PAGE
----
Practicing Technique vs. Music

Question: Can give us an idea how to go about the mastery of technique? Is practicing technique more important that practicing songs?

– Tejas

Albert’s reply: Practicing actual music should always be preferred to practicing technique. There’s a problem inherent in the very phrase “practicing technique.” Technique is but the expression of musical ideas – it is not something that exists in a vacuum.

This means that “practicing technique” is by nature dangerous in that it can be detrimental to musical expression. Any technical exercises must be done with great care, always with the intent of improving musical expression.

The goal of piano technique is to be able to express musical ideas with clarity and beauty. This implies that technique must always be married to musical expression – in other words, to the ear.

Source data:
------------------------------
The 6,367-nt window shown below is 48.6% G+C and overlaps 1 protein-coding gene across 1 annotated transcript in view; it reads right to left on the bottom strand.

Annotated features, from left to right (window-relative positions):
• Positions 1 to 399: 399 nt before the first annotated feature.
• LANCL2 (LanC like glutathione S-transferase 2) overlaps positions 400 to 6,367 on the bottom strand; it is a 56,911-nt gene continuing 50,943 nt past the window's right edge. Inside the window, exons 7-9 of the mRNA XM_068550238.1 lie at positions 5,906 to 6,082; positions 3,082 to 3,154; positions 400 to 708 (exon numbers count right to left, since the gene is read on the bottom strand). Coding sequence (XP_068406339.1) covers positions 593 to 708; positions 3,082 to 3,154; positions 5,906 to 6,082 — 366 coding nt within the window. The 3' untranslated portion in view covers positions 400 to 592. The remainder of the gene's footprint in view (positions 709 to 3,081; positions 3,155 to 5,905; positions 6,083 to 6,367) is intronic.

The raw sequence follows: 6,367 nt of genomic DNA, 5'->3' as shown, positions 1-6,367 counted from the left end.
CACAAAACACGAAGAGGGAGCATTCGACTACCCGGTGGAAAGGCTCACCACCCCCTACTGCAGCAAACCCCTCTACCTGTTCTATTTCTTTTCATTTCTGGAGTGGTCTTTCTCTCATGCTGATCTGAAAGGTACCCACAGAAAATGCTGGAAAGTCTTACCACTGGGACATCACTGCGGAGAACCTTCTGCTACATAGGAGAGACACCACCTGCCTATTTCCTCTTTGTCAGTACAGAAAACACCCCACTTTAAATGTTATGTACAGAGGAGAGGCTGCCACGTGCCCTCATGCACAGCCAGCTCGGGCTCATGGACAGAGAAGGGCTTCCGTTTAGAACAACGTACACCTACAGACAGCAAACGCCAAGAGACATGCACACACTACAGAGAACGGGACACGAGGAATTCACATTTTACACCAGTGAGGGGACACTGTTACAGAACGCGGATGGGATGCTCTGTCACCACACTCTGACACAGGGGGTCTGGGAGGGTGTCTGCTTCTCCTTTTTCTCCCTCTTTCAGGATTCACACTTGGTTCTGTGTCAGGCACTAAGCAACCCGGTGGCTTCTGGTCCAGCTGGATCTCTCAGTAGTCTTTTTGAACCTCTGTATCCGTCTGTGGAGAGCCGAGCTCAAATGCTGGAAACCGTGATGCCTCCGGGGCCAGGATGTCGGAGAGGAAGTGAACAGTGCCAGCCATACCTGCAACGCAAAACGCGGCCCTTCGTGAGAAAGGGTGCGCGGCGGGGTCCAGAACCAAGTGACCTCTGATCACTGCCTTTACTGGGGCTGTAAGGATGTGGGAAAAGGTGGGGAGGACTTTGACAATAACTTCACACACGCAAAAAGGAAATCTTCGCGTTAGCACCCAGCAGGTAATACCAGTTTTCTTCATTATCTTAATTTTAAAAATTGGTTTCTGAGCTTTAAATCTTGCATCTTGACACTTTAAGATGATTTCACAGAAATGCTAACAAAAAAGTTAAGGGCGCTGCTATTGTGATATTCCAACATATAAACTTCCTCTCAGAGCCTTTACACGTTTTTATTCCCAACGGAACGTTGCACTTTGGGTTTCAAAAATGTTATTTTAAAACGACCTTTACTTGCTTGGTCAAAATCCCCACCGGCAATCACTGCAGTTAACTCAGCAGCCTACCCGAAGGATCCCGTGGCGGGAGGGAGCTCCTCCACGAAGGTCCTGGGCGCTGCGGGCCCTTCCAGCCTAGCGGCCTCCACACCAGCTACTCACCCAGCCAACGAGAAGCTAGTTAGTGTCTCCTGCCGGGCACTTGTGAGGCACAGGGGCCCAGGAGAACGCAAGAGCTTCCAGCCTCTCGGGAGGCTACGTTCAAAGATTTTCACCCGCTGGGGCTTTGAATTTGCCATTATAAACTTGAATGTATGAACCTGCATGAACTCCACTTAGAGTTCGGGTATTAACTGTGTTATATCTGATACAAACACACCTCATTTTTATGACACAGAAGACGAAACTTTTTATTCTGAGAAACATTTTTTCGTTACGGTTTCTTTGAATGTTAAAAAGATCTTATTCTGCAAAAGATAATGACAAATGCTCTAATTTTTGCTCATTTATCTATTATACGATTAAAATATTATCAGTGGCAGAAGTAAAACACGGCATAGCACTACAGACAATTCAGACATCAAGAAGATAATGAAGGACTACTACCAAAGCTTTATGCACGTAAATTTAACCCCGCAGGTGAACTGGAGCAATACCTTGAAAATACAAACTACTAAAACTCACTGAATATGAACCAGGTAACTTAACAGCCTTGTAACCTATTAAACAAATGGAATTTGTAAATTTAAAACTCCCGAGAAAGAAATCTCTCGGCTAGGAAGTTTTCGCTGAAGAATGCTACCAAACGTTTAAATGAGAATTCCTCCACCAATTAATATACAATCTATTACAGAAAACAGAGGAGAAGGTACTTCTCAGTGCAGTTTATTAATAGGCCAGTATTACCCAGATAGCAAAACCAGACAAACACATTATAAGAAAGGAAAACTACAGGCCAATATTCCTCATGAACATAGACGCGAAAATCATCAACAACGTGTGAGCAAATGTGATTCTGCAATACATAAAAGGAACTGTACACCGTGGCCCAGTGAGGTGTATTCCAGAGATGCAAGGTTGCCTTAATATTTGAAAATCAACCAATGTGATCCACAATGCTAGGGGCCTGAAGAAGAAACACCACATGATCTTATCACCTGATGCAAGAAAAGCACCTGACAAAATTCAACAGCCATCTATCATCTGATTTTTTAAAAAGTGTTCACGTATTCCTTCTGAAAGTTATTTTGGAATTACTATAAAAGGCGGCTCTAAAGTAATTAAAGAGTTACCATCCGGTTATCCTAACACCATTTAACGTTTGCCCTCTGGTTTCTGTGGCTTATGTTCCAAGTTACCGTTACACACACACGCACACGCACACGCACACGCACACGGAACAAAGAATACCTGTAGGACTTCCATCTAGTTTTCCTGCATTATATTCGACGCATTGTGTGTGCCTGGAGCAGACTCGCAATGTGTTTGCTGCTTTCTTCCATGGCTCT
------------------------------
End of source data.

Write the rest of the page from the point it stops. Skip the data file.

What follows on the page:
The danger of practicing technique alone is that in almost all cases such practice is entirely divorced from the actual sounds produced. Done consistently, such mechanical practice will invariably reflect itself in the music played. Piano scales will be perfectly even but shapeless; highly technical passages will fail to sing.

I am not by any means entirely opposed to piano exercises. On the contrary, they are a necessary component of any pianist’s musical education. In the words of Josef Lhévhinne, one cannot go through the mountain of modern piano technique, one must go over it.

My point of contention is the way most technical exercises are performed. Turn off the mind, stop listening, and treat them as purely mechanical exercises, and you will soon form a most dangerous habit.

A handful of exercises really are simply mechanical in nature, but these are but a small minority, designed for very specific purposes such as articulating the fourth finger or striking the keys accurately. Most technical exercises have as their implied goal musical expression.

One way to improve your piano technique while simultaneously fostering musical expression is by making exercises out of passages in your music. You can for instance transpose a short section into all keys, possibly retaining the same fingering. This will challenge your ear, mind and fingers at the same time, integrating them into a synergistic whole. That must be your goal!

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